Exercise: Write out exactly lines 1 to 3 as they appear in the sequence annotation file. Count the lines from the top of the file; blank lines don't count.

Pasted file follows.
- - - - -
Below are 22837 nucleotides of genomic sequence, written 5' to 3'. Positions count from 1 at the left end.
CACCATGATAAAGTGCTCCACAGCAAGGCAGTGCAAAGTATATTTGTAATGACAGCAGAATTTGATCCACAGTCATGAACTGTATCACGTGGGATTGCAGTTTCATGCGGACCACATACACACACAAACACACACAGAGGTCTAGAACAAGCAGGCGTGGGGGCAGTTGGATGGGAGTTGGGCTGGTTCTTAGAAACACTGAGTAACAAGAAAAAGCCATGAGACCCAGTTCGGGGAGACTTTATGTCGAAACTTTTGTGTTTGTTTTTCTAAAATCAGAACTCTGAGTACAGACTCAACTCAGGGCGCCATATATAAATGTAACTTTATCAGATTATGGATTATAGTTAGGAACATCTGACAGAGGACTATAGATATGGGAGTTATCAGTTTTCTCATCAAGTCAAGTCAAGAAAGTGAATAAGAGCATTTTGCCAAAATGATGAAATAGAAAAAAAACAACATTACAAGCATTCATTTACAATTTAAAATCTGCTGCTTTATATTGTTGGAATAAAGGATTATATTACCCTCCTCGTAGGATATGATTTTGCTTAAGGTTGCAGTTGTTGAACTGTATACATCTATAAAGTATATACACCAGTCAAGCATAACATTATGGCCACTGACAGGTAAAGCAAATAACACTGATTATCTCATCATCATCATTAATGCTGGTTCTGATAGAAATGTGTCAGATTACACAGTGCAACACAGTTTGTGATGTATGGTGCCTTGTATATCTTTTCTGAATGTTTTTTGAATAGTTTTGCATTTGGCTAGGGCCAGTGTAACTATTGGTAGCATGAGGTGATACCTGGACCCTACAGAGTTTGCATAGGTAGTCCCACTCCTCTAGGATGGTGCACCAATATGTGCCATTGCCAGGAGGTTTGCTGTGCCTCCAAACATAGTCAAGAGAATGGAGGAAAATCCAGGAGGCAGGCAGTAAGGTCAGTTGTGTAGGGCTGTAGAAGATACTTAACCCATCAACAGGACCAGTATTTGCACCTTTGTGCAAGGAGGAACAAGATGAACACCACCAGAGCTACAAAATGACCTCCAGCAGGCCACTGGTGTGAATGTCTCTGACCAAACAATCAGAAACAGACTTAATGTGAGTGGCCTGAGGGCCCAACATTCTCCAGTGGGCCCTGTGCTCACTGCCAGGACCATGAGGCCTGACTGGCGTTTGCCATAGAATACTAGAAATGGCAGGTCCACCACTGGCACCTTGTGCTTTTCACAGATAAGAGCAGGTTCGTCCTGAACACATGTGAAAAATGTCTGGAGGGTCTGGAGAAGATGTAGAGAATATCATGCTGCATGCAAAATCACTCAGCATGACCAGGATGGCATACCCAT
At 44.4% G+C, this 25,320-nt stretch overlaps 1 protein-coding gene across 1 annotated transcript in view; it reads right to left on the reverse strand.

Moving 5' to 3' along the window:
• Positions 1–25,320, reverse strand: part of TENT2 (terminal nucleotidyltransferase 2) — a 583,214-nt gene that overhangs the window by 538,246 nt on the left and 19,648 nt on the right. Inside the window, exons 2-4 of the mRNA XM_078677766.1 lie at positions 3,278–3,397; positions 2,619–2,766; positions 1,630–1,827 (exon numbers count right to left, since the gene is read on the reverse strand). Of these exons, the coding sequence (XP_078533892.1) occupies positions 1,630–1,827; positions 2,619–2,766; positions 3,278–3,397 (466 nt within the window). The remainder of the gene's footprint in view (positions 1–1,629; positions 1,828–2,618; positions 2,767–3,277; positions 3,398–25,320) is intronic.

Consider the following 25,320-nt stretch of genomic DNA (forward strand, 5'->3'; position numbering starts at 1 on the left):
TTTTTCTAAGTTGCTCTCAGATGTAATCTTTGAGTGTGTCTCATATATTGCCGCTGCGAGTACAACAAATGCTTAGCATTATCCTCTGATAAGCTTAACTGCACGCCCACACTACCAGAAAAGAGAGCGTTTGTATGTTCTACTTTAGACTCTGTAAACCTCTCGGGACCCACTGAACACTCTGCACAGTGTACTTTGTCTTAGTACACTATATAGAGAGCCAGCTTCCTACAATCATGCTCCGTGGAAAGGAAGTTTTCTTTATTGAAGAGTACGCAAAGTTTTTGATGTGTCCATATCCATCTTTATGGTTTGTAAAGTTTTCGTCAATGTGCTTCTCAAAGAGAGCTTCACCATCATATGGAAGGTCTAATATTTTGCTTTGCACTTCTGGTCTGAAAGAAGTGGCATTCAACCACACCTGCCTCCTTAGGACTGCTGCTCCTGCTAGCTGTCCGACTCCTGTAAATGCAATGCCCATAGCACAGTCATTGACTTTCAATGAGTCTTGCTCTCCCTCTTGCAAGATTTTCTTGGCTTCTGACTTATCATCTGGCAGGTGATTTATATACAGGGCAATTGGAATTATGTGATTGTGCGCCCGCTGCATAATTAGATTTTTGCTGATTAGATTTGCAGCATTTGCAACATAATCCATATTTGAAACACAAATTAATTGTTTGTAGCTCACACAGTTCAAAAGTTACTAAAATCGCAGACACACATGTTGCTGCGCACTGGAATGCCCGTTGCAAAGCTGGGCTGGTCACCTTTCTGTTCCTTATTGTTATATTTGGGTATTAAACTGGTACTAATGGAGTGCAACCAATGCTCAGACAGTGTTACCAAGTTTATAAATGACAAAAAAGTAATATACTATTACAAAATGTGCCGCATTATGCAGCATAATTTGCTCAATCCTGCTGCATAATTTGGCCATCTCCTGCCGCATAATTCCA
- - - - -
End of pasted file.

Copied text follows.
Below are 22837 nucleotides of genomic sequence, written 5' to 3'. Positions count from 1 at the left end.
CACCATGATAAAGTGCTCCACAGCAAGGCAGTGCAAAGTATATTTGTAATGACAGCAGAATTTGATCCACAGTCATGAACTGTATCACGTGGGATTGCAGTTTCATGCGGACCACATACACACACAAACACACACAGAGGTCTAGAACAAGCAGGCGTGGGGGCAGTTGGATGGGAGTTGGGCTGGTTCTTAGAAACACTGAGTAACAAGAAAAAGCCATGAGACCCAGTTCGGGGAGACTTTATGTCGAAACTTTTGTGTTTGTTTTTCTAAAATCAGAACTCTGAGTACAGACTCAACTCAGGGCGCCATATATAAATGTAACTTTATCAGATTATGGATTATAGTTAGGAACATCTGACAGAGGACTATAGATATGGGAGTTATCAGTTTTCTCATCAAGTCAAGTCAAGAAAGTGAATAAGAGCATTTTGCCAAAATGATGAAATAGAAAAAAAACAACATTACAAGCATTCATTTACAATTTAAAATCTGCTGCTTTATATTGTTGGAATAAAGGATTATATTACCCTCCTCGTAGGATATGATTTTGCTTAAGGTTGCAGTTGTTGAACTGTATACATCTATAAAGTATATACACCAGTCAAGCATAACATTATGGCCACTGACAGGTAAAGCAAATAACACTGATTATCTCATCATCATCATTAATGCTGGTTCTGATAGAAATGTGTCAGATTACACAGTGCAACACAGTTTGTGATGTATGGTGCCTTGTATATCTTTTCTGAATGTTTTTTGAATAGTTTTGCATTTGGCTAGGGCCAGTGTAACTATTGGTAGCATGAGGTGATACCTGGACCCTACAGAGTTTGCATAGGTAGTCCCACTCCTCTAGGATGGTGCACCAATATGTGCCATTGCCAGGAGGTTTGCTGTGCCTCCAAACATAGTCAAGAGAATGGAGGAAAATCCAGGAGGCAGGCAGTAAGGTCAGTTGTGTAGGGCTGTAGAAGATACTTAACCCATCAACAGGACCAGTATTTGCACCTTTGTGCAAGGAGGAACAAGATGAACACCACCAGAGCTACAAAATGACCTCCAGCAGGCCACTGGTGTGAATGTCTCTGACCAAACAATCAGAAACAGACTTAATGTGAGTGGCCTGAGGGCCCAACATTCTCCAGTGGGCCCTGTGCTCACTGCCAGGACCATGAGGCCTGACTGGCGTTTGCCATAGAATACTAGAAATGGCAGGTCCACCACTGGCACCTTGTGCTTTTCACAGATAAGAGCAGGTTCGTCCTGAACACATGTGAAAAATGTCTGGAGGGTCTGGAGAAGATGTAGAGAATATCATGCTGCATGCAAAATCACTCAGCATGACCAGGATGGCATACCCAT
At 44.4% G+C, this 25,320-nt stretch overlaps 1 protein-coding gene across 1 annotated transcript in view; it reads right to left on the reverse strand.